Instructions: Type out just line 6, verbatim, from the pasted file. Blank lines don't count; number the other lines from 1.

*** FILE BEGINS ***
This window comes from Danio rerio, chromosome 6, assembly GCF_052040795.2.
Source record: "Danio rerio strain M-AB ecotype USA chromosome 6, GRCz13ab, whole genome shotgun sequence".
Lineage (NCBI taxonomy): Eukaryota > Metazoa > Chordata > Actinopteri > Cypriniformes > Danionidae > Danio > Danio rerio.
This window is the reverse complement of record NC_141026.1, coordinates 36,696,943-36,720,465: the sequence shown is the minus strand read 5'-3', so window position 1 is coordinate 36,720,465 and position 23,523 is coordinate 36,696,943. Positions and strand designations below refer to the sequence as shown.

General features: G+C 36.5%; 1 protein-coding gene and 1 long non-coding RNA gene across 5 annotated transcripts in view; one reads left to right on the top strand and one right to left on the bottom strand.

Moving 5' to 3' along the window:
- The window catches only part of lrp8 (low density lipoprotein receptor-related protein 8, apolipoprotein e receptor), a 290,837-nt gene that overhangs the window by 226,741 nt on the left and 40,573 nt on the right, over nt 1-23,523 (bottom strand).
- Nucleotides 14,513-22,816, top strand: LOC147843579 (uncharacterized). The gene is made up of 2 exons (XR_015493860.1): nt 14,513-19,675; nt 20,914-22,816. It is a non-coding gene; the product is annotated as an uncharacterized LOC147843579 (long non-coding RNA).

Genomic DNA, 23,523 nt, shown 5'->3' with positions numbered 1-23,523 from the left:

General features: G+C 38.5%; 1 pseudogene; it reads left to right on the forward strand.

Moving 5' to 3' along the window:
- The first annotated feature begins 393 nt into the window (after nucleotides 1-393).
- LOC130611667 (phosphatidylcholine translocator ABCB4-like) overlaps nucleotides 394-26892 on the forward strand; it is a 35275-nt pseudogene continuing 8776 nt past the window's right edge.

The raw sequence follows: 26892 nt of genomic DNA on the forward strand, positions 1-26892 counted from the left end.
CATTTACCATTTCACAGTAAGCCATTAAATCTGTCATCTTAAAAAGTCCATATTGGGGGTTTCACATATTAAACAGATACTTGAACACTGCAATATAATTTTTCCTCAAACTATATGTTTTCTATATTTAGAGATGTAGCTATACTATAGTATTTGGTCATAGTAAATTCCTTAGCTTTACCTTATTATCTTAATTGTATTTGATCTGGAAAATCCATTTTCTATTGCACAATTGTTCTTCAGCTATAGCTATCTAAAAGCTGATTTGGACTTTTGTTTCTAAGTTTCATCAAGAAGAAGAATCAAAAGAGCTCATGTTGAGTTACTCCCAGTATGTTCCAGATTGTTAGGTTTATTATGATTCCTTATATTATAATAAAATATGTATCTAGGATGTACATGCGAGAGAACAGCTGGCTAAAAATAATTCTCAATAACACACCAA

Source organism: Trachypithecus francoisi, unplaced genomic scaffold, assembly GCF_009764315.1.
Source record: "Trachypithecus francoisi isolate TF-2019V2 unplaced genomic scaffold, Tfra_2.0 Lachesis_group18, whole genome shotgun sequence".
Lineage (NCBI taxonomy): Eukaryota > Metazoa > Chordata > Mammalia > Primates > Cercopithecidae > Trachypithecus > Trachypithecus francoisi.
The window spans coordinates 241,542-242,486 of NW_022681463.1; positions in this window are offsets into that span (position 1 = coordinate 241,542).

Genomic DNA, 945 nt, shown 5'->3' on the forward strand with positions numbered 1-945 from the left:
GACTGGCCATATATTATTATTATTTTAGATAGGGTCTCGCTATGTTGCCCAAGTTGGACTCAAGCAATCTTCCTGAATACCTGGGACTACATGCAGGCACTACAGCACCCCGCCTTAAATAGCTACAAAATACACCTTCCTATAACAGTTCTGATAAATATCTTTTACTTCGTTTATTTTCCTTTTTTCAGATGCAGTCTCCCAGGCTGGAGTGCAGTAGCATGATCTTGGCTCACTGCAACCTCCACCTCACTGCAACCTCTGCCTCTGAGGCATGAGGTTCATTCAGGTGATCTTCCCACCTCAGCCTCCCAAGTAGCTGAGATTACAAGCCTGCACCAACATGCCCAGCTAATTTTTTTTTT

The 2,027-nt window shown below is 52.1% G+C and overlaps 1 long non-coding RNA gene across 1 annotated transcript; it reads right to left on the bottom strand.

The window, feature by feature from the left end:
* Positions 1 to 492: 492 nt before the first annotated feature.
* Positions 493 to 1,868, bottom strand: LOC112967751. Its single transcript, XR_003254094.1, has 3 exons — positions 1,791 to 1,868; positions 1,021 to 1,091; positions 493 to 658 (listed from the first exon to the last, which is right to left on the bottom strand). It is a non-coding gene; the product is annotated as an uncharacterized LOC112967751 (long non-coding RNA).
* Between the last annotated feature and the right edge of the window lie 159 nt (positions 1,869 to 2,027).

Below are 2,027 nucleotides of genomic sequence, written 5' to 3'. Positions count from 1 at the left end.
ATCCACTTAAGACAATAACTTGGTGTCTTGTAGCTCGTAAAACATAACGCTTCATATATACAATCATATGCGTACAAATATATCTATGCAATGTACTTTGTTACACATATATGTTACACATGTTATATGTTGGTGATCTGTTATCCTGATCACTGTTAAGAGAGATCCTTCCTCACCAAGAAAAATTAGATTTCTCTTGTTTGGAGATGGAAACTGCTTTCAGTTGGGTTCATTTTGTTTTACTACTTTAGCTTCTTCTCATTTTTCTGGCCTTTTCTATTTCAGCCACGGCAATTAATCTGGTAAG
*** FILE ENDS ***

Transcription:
Moving 5' to 3' along the window: